Job Title and Description:
Contributing Assistant Beauty Editor at O, the Oprah Magazine.
I assist the Beauty Director and Executive Beauty Editor; pitch, research and write stories every month; call in products for stories; take care of the beauty closet; attend events and desksides to find out what’s new in the beauty industry; and overall make sure all things in the beauty department are running smoothly.
Hofstra University/ Mass Media and Political Science
What is a typical day like for you?
No day is the same. One day I can be conducting interviews, researching and writing all day. The next day, I can be running around the city from one event to the other one, finding out what products are coming down the pike in the beauty market. Maybe another day I am calling in and organizing products for a future story. It depends on the stories we are working on and varies a lot from week to week.
What was your first entry-level job in your field and how did you get it?
I freelanced for SELF’s Healthy Beauty Awards—I helped organizing all the products entering the awards and sending them to testers, then compiling all their answers to find the winners—and then became their beauty blogger—writing 5 posts a week. I had a beauty internship with them before (which I found through ed2010.com) and went up the ladder from there.
Who is one person who changed your professional life for the better?
The entire beauty
Is there a particular quote or mantra that you live by?
I don’t have a particular quote or mantra, but I do truly believe in working hard and loving what you do. Everyone has bad days at work, but if you start feeling like going to work is a task, it’s time to move on. You have to love what you do to be good at it. If you are passionate and enthusiastic, it’ll show in your work.
What is one mistake you made along the way and what did you learn from it?
I think I was a little too laidback during my first internship. I would always leave as soon as 5pm came around (as long as I had finished whatever I was helping with, of course). If I could go back in time, I would definitely volunteer to stay and help editors during close—when editors get the magazine pages ready to be sent to the printer— even if it was just to go pick up dinner for them. It was a very small staff that took care of four publications and during close it would get really hectic. Going beyond your duties as an intern is very important and helps you stand out from the pack.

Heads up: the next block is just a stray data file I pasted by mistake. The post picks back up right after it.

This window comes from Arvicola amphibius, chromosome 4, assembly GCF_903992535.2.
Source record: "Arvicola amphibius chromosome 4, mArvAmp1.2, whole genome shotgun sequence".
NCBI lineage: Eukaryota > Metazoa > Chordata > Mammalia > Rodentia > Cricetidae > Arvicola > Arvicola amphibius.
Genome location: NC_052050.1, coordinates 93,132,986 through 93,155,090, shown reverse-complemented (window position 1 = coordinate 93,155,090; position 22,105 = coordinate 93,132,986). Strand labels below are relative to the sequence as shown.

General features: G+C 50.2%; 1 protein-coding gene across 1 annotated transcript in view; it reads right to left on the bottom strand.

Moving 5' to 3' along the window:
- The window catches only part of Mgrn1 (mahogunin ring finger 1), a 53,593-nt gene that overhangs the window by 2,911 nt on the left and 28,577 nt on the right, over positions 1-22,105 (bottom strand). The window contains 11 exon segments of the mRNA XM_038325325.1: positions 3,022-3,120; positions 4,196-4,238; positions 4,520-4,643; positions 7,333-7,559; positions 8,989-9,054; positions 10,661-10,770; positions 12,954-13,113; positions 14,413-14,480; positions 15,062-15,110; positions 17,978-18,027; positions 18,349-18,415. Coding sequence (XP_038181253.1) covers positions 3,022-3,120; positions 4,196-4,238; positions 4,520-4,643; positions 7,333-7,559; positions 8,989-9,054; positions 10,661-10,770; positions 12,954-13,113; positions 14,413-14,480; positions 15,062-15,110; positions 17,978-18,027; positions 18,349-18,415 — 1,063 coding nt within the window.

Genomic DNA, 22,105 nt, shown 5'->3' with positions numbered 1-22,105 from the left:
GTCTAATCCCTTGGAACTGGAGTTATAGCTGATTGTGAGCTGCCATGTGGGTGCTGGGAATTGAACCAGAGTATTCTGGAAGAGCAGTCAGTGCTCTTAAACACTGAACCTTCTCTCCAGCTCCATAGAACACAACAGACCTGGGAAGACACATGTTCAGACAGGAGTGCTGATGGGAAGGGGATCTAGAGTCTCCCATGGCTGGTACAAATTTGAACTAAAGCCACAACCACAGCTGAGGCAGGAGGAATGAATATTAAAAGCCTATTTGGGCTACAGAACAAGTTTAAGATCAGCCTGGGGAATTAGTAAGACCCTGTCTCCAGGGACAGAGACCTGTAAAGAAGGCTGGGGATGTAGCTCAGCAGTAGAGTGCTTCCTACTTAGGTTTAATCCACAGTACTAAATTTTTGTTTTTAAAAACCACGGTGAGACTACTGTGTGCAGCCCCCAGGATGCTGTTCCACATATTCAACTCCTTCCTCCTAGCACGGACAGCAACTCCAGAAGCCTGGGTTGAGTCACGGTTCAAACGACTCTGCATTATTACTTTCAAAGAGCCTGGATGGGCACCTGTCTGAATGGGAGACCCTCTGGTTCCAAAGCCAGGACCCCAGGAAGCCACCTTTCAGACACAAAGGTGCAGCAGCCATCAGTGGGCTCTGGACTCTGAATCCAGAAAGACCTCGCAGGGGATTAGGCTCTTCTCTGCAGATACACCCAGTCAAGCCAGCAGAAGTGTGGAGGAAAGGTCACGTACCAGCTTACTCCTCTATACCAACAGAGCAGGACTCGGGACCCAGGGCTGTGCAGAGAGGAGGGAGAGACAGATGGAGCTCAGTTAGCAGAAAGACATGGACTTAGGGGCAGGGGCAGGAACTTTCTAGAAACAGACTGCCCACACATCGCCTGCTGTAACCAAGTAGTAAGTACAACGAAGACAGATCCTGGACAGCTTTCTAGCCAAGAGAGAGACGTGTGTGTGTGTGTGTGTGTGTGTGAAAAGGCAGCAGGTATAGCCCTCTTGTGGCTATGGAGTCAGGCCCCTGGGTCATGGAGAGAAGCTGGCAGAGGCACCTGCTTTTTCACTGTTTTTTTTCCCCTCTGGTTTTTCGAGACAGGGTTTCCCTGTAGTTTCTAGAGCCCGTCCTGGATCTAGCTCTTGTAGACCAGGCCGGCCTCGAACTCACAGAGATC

What is the most rewarding part of your job?
I’ve been writing for magazines for a few years now, but I still think it’s amazing to see a magazine with one of my articles in a supermarket or a newsstand. It’s exciting to see a story shape from just an idea to a published article. It takes months and a big
What do you look for when considering hiring someone?
A good intern pays attention to detail. Whether it is making sure the closet supplies are refilled before they run out, putting products in the right place, and spell-checking all emails you sent to editors; being organized and detail-oriented sets you apart. Chances are any editorial assistant position you get will require you to assist an editor and that might mean taking care of their calendar, booking meetings and travel, and other tasks that require you to be organized. You want to make a lasting impression as an intern and this is a good way to do it. To be a beauty intern, you also have to be passionate about beauty. Again, it all comes back to loving what you do: If you care about the products you are unpacking and get excited about a new lipstick shade or a new ingredient, chances are you’ll be very good at your job.
What advice would you give to a 20-something with similar aspirations?
Intern, intern, intern! To learn what’s happening in the beauty world, you need to be in the closet, opening bags and reading press releases. If you are not interning in beauty, start a blog with reviews of your favorite products. If you are, ask the magazine that you work for if you can contribute to their blog. (You don’t want to have your own beauty blog if you are interning. You shouldn’t use your position in the closet—where you see new products—to get ideas for your own blog.) Plus, the beauty industry is small and getting to know the editors also means finding out if a beauty job is opening somewhere else.